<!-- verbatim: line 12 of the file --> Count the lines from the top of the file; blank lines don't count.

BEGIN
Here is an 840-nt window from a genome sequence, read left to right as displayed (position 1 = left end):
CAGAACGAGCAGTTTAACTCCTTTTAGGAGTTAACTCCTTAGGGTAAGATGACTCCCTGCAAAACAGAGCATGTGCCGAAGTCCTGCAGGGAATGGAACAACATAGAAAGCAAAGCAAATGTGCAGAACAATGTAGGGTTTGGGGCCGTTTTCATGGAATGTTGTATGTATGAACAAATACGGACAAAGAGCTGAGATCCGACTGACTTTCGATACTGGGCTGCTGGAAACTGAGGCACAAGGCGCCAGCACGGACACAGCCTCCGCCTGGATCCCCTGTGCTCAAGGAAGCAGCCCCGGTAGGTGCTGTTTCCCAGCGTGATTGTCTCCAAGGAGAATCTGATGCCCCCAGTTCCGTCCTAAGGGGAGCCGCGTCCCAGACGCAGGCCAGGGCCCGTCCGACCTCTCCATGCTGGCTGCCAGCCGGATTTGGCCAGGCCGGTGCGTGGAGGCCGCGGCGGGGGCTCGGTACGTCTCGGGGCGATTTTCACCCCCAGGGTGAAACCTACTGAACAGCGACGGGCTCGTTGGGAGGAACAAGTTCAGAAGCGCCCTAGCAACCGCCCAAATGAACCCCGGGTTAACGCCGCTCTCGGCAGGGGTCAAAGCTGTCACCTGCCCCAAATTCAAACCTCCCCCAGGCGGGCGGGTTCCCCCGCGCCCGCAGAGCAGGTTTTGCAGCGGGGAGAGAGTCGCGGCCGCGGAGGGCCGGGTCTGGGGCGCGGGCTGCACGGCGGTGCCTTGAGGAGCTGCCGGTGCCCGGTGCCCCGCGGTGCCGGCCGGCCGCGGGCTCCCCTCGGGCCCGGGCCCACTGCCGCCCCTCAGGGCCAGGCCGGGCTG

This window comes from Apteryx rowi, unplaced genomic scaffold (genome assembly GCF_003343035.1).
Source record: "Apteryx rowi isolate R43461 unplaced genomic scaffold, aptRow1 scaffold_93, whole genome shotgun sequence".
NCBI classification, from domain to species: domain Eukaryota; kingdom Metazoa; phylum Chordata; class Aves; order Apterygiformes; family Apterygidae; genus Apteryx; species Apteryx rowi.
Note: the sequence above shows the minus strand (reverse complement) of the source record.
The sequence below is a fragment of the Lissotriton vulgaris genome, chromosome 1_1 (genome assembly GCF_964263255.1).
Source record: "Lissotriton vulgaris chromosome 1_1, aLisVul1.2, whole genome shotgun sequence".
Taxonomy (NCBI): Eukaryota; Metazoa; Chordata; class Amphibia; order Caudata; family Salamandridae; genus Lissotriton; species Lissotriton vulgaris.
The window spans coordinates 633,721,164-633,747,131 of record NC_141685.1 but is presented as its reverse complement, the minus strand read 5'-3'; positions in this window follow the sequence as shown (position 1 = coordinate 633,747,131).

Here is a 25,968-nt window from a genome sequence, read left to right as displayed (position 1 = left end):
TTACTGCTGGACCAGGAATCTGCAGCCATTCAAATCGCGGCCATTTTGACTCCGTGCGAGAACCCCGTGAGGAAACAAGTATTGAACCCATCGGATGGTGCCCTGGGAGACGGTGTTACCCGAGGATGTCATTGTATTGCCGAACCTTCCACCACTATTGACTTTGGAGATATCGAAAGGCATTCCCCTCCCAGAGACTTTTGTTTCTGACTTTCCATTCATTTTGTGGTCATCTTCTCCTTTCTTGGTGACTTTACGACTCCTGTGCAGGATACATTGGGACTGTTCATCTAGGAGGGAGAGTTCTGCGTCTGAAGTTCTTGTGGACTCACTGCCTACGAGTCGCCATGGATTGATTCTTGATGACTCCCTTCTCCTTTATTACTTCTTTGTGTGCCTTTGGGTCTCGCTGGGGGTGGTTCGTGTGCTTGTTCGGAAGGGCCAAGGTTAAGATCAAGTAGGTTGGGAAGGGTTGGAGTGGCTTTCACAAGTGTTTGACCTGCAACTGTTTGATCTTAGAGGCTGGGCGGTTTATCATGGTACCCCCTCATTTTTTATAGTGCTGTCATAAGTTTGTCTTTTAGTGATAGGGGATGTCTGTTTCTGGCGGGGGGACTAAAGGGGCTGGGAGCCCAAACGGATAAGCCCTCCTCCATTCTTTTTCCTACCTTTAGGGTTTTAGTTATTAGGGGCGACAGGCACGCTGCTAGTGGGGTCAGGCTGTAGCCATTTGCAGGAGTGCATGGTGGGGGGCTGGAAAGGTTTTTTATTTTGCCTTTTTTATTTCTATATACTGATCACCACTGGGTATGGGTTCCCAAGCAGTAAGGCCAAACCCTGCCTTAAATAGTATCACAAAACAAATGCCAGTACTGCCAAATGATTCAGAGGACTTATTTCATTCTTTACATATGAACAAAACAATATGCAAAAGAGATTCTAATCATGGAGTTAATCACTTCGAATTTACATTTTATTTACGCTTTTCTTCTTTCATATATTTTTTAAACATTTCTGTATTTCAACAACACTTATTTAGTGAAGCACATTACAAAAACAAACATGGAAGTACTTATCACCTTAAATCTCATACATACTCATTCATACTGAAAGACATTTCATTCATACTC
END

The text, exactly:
TTACTGCTGGACCAGGAATCTGCAGCCATTCAAATCGCGGCCATTTTGACTCCGTGCGAGAACCCCGTGAGGAAACAAGTATTGAACCCATCGGATGGTGCCCTGGGAGACGGTGTTACCCGAGGATGTCATTGTATTGCCGAACCTTCCACCACTATTGACTTTGGAGATATCGAAAGGCATTCCCCTCCCAGAGACTTTTGTTTCTGACTTTCCATTCATTTTGTGGTCATCTTCTCCTTTCTTGGTGACTTTACGACTCCTGTGCAGGATACATTGGGACTGTTCATCTAGGAGGGAGAGTTCTGCGTCTGAAGTTCTTGTGGACTCACTGCCTACGAGTCGCCATGGATTGATTCTTGATGACTCCCTTCTCCTTTATTACTTCTTTGTGTGCCTTTGGGTCTCGCTGGGGGTGGTTCGTGTGCTTGTTCGGAAGGGCCAAGGTTAAGATCAAGTAGGTTGGGAAGGGTTGGAGTGGCTTTCACAAGTGTTTGACCTGCAACTGTTTGATCTTAGAGGCTGGGCGGTTTATCATGGTACCCCCTCATTTTTTATAGTGCTGTCATAAGTTTGTCTTTTAGTGATAGGGGATGTCTGTTTCTGGCGGGGGGACTAAAGGGGCTGGGAGCCCAAACGGATAAGCCCTCCTCCATTCTTTTTCCTACCTTTAGGGTTTTAGTTATTAGGGGCGACAGGCACGCTGCTAGTGGGGTCAGGCTGTAGCCATTTGCAGGAGTGCATGGTGGGGGGCTGGAAAGGTTTTTTATTTTGCCTTTTTTATTTCTATATACTGATCACCACTGGGTATGGGTTCCCAAGCAGTAAGGCCAAACCCTGCCTTAAATAGTATCACAAAACAAATGCCAGTACTGCCAAATGATTCAGAGGACTTATTTCATTCTTTACATATGAACAAAACAATATGCAAAAGAGATTCTAATCATGGAGTTAATCACTTCGAATTTACATTTTATTTACGCTTTTCTTCTTTCATATATTTTTTAAACATTTCTGTATTTCAACAACACTTATTTAGTGAAGCACATTACAAAAACAAACATGGAAGTACTTATCACCTTAAATCTCATACATACTCATTCATACTGAAAGACATTTCATTCATACTC